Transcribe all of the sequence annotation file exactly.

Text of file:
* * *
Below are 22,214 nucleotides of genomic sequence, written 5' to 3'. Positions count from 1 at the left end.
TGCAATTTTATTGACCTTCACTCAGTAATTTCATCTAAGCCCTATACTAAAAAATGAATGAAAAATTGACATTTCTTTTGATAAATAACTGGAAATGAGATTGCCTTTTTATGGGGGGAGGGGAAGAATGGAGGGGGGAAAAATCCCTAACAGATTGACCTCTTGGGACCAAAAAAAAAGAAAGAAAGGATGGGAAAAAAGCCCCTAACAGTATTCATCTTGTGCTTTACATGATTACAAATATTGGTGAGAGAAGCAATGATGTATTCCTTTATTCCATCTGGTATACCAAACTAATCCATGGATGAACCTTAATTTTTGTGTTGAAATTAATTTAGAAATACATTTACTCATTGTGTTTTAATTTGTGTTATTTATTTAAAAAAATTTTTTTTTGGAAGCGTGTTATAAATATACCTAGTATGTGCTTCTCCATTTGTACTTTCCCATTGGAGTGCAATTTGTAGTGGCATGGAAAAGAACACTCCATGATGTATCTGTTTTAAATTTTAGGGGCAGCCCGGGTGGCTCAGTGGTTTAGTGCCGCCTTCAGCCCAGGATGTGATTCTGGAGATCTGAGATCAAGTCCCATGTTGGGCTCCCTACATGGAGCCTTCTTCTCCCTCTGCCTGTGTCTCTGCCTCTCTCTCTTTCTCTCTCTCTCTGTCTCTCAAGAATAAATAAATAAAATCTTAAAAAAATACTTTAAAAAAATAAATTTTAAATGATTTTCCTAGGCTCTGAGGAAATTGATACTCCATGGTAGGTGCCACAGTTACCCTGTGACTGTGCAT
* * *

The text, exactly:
Below are 22,214 nucleotides of genomic sequence, written 5' to 3'. Positions count from 1 at the left end.
TGCAATTTTATTGACCTTCACTCAGTAATTTCATCTAAGCCCTATACTAAAAAATGAATGAAAAATTGACATTTCTTTTGATAAATAACTGGAAATGAGATTGCCTTTTTATGGGGGGAGGGGAAGAATGGAGGGGGGAAAAATCCCTAACAGATTGACCTCTTGGGACCAAAAAAAAAGAAAGAAAGGATGGGAAAAAAGCCCCTAACAGTATTCATCTTGTGCTTTACATGATTACAAATATTGGTGAGAGAAGCAATGATGTATTCCTTTATTCCATCTGGTATACCAAACTAATCCATGGATGAACCTTAATTTTTGTGTTGAAATTAATTTAGAAATACATTTACTCATTGTGTTTTAATTTGTGTTATTTATTTAAAAAAATTTTTTTTTGGAAGCGTGTTATAAATATACCTAGTATGTGCTTCTCCATTTGTACTTTCCCATTGGAGTGCAATTTGTAGTGGCATGGAAAAGAACACTCCATGATGTATCTGTTTTAAATTTTAGGGGCAGCCCGGGTGGCTCAGTGGTTTAGTGCCGCCTTCAGCCCAGGATGTGATTCTGGAGATCTGAGATCAAGTCCCATGTTGGGCTCCCTACATGGAGCCTTCTTCTCCCTCTGCCTGTGTCTCTGCCTCTCTCTCTTTCTCTCTCTCTCTGTCTCTCAAGAATAAATAAATAAAATCTTAAAAAAATACTTTAAAAAAATAAATTTTAAATGATTTTCCTAGGCTCTGAGGAAATTGATACTCCATGGTAGGTGCCACAGTTACCCTGTGACTGTGCAT